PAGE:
Its hard to predict whether Dick Gregory will be most celebrated as a path-breaking comedian or a trailblazing civil rights activist. Its impossible to imagine the history of either movement without him—or without his unique blending of the two. In the early 1960s, he became one of the first black comedians to perform before integrated audiences. In 1967, he ran for mayor of Chicago against Richard J. Daley, and a year later for president as the Freedom and Peace Party candidate. The author of and contributor to many politically charged books, Gregory is still a staunch, wry political voice across a range of issues as varied as nutrition, social justice, and the environment. Chicago Sun-Times columnist Laura Washington interviews the provocative and always unpredictable Gregory.
Chief Executive Officer of Ghana Gas Company Limited, Dr. Ben Asante has disclosed that the company has been saving $3.5 million each month since the decision to replace Chinese engineers was implemented.
I see a lot of interesting info about the BLA and I thought I would share this…
After the social upheavals of the 1960s failed to trigger the vast systemic changes many protesters sought, the early 1970s saw a number of militant groups form secoret underground cells that pledged to use violence in an attempt to fight for civil rights, end the Vietnam War and, in the minds of the hard core, trigger a violent revolution in the streets of America.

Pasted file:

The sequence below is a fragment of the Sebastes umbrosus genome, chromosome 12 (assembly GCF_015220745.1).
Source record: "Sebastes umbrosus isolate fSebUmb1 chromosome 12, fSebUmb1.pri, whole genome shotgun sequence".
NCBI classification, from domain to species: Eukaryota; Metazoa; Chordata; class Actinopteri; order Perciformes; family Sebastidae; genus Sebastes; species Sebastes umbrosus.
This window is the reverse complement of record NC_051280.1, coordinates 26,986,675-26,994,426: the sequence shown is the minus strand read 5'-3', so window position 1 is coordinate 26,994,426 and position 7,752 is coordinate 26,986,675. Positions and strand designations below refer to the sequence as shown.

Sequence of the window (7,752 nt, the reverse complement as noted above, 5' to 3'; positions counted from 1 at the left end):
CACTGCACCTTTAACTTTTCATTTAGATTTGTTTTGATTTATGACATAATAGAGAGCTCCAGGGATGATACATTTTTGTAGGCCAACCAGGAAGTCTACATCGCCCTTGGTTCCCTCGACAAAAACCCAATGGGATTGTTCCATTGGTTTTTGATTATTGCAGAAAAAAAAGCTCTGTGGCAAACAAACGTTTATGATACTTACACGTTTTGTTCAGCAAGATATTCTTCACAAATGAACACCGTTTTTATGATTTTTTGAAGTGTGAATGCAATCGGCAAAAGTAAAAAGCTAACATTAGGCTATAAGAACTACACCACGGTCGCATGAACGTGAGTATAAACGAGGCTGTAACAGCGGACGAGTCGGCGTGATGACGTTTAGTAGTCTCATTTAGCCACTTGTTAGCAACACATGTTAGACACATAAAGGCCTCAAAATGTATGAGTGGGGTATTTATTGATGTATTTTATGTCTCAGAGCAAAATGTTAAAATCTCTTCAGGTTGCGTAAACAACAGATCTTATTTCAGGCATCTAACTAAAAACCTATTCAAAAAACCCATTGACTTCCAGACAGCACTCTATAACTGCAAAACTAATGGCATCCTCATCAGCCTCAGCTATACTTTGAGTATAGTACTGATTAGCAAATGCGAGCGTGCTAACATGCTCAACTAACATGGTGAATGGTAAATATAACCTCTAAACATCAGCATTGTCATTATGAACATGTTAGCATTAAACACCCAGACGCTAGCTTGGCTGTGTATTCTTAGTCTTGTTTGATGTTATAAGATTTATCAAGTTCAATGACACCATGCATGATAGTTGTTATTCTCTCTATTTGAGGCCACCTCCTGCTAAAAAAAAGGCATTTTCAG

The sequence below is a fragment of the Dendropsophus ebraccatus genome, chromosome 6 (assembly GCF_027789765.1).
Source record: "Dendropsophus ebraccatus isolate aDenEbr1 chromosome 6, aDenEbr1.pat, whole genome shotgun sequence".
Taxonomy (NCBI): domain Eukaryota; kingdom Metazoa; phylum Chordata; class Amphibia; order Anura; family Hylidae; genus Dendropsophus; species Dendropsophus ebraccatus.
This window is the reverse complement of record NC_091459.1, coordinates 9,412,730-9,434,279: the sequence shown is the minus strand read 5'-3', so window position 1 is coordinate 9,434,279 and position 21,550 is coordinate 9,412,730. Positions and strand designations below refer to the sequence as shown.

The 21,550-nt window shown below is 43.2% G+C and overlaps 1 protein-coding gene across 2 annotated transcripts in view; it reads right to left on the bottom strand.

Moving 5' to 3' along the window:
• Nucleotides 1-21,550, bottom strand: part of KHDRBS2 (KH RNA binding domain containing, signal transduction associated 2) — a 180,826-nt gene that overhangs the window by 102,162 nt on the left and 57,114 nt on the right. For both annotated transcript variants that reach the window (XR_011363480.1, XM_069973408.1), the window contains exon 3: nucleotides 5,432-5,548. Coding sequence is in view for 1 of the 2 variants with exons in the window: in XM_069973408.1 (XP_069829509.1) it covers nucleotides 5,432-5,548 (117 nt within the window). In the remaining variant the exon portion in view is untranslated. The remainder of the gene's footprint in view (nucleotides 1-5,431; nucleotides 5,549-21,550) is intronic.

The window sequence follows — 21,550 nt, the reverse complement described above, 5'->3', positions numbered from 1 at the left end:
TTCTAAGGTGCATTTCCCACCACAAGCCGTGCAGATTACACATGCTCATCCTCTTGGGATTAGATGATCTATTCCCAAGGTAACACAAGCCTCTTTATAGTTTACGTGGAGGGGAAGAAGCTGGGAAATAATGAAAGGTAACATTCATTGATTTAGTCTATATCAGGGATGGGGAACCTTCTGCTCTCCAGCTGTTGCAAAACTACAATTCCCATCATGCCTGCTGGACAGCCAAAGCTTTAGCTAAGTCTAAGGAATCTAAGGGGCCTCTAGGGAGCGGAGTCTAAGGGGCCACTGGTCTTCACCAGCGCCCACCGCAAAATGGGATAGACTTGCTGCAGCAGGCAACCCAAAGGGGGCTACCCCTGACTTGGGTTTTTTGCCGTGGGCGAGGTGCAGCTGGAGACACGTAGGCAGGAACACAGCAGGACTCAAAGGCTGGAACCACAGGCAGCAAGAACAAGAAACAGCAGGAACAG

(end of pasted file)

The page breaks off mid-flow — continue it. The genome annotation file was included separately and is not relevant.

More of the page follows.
While groups like the Weather Underground, the Black Liberation Army and the Symbionese Liberation Army were vehemently anti-war, their core motivation was rallying the black community toward open revolt. It was a time when police brutality was rampant—far worse than today, by most measures—and white police officers rarely were prosecuted when they killed black civilians. The underground groups of the ‘70s thus made police their first and most frequent targets. The Weather Underground did so with bombs, until one went off accidentally, killing three of its members, leading the group to disavow murderous violence.
This my guy from the Ill State U with a quick breakdown on why Chicago is the way it is due to systemic racism…
Critical Mass is an article written by Brian Gorman. It appears in the September 2020 Edition of the Metropolis Newspaper (https://www.metropolisnewspaper.com/s…). Video was styled by Diverse City (www.enterthecity.com)
You probably have nothing to worry about: The “Protecting Lawful Streaming Act,” which was introduced earlier this month by Senator Thom Tillis, a Republican from North Carolina, doesn’t target casual internet users. The law specifies that it doesn’t apply to people who use illegal streaming services or “individuals who access pirated streams or unwittingly stream unauthorized copies of copyrighted works.”
District lines, and the groups of voters within them, may seem arbitrary, but a lot of thought (and political bickering) is put into these carefully drawn lines. From “packing” a district to “cracking” a district–learn how the shape of districts impacts political parties during election season. [Directed by Smart Bubble Society, narrated by Christina Greer].